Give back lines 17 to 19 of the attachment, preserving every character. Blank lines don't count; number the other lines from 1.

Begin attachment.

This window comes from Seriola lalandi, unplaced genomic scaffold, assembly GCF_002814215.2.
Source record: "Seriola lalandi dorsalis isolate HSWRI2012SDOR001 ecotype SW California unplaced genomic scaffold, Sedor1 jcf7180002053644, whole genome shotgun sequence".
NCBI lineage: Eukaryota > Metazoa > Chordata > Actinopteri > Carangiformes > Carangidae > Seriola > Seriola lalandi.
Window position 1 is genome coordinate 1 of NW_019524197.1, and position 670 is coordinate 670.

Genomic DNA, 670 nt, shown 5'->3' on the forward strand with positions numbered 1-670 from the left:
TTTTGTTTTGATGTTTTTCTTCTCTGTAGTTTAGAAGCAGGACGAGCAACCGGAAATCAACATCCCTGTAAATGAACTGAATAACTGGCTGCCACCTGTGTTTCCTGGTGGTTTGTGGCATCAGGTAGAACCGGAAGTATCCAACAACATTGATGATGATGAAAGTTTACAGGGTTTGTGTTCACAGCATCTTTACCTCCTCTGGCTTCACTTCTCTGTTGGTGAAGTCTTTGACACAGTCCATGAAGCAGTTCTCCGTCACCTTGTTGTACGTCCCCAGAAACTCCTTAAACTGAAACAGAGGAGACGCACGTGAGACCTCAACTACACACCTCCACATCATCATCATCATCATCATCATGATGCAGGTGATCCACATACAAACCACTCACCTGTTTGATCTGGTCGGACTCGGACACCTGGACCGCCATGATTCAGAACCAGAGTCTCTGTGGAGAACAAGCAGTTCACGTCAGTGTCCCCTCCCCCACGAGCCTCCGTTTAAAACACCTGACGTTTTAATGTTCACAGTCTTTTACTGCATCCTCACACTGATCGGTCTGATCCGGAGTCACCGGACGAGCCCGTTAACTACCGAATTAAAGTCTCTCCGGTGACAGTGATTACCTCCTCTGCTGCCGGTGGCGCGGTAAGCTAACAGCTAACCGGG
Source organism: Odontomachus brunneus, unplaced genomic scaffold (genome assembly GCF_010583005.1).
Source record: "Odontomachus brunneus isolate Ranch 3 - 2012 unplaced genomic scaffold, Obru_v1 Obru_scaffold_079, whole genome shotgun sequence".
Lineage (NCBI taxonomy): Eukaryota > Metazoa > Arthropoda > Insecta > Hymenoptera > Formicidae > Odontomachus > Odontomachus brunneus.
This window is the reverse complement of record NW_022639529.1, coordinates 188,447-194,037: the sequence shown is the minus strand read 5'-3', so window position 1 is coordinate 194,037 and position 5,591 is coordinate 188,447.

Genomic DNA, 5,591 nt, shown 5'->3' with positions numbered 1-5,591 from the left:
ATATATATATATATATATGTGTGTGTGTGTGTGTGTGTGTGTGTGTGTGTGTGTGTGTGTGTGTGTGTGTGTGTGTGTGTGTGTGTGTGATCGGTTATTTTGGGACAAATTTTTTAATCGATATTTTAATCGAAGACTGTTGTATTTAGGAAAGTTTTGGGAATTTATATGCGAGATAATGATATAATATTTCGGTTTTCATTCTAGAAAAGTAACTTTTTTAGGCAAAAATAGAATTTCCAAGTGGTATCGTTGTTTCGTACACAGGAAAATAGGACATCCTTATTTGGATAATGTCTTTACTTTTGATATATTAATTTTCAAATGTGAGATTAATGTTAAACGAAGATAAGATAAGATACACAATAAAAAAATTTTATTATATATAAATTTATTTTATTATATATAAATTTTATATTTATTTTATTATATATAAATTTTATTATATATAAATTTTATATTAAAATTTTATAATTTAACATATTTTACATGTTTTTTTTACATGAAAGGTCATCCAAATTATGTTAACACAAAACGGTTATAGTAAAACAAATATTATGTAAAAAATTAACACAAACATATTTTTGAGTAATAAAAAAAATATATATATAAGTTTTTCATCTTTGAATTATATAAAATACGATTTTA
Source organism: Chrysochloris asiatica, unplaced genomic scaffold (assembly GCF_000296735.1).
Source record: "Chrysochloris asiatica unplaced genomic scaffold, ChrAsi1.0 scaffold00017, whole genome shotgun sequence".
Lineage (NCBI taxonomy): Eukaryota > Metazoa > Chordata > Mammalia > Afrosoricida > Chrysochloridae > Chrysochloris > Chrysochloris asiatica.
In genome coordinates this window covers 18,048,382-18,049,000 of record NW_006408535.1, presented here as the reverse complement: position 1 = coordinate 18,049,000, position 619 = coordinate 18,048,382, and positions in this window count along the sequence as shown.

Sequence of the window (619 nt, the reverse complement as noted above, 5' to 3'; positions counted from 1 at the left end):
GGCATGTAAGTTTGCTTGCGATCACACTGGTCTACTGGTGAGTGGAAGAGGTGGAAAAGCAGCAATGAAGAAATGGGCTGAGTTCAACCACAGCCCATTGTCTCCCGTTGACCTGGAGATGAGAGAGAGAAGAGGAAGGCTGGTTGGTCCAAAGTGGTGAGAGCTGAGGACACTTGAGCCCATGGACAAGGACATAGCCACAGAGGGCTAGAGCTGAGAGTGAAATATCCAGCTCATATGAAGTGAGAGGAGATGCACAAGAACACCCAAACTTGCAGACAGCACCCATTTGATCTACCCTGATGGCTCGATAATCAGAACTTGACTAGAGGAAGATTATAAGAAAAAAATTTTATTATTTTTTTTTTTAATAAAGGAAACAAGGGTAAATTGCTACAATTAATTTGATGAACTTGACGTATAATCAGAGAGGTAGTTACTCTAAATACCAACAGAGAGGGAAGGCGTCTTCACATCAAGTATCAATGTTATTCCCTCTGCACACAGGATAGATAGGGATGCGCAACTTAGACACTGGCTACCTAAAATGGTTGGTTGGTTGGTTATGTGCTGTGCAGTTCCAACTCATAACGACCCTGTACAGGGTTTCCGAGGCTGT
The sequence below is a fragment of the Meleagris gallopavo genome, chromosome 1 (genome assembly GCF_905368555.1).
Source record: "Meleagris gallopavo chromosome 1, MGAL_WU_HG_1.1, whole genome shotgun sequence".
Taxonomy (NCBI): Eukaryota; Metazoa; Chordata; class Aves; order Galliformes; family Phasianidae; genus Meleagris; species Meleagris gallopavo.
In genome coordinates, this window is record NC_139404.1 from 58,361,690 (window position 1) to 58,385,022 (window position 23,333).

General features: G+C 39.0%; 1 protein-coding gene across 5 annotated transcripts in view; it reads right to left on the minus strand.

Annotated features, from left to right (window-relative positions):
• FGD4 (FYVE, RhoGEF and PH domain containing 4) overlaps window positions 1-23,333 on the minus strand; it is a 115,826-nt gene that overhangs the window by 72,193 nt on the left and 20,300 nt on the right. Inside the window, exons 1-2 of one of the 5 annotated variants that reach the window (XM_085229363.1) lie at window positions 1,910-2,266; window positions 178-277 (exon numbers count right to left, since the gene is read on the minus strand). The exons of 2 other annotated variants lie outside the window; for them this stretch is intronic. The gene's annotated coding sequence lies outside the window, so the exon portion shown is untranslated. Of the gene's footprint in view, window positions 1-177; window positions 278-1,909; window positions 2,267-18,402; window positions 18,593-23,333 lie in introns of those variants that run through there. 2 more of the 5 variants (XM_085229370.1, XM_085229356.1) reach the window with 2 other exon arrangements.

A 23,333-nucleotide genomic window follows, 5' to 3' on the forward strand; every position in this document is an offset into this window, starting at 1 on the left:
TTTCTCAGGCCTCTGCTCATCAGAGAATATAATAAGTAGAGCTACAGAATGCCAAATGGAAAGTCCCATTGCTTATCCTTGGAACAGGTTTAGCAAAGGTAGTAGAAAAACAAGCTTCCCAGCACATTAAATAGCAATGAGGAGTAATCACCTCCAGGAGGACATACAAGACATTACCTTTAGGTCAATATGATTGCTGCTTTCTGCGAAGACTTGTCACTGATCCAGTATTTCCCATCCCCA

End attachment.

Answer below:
Sequence of the window (619 nt, the reverse complement as noted above, 5' to 3'; positions counted from 1 at the left end):
GGCATGTAAGTTTGCTTGCGATCACACTGGTCTACTGGTGAGTGGAAGAGGTGGAAAAGCAGCAATGAAGAAATGGGCTGAGTTCAACCACAGCCCATTGTCTCCCGTTGACCTGGAGATGAGAGAGAGAAGAGGAAGGCTGGTTGGTCCAAAGTGGTGAGAGCTGAGGACACTTGAGCCCATGGACAAGGACATAGCCACAGAGGGCTAGAGCTGAGAGTGAAATATCCAGCTCATATGAAGTGAGAGGAGATGCACAAGAACACCCAAACTTGCAGACAGCACCCATTTGATCTACCCTGATGGCTCGATAATCAGAACTTGACTAGAGGAAGATTATAAGAAAAAAATTTTATTATTTTTTTTTTTAATAAAGGAAACAAGGGTAAATTGCTACAATTAATTTGATGAACTTGACGTATAATCAGAGAGGTAGTTACTCTAAATACCAACAGAGAGGGAAGGCGTCTTCACATCAAGTATCAATGTTATTCCCTCTGCACACAGGATAGATAGGGATGCGCAACTTAGACACTGGCTACCTAAAATGGTTGGTTGGTTGGTTATGTGCTGTGCAGTTCCAACTCATAACGACCCTGTACAGGGTTTCCGAGGCTGT
The sequence below is a fragment of the Meleagris gallopavo genome, chromosome 1 (genome assembly GCF_905368555.1).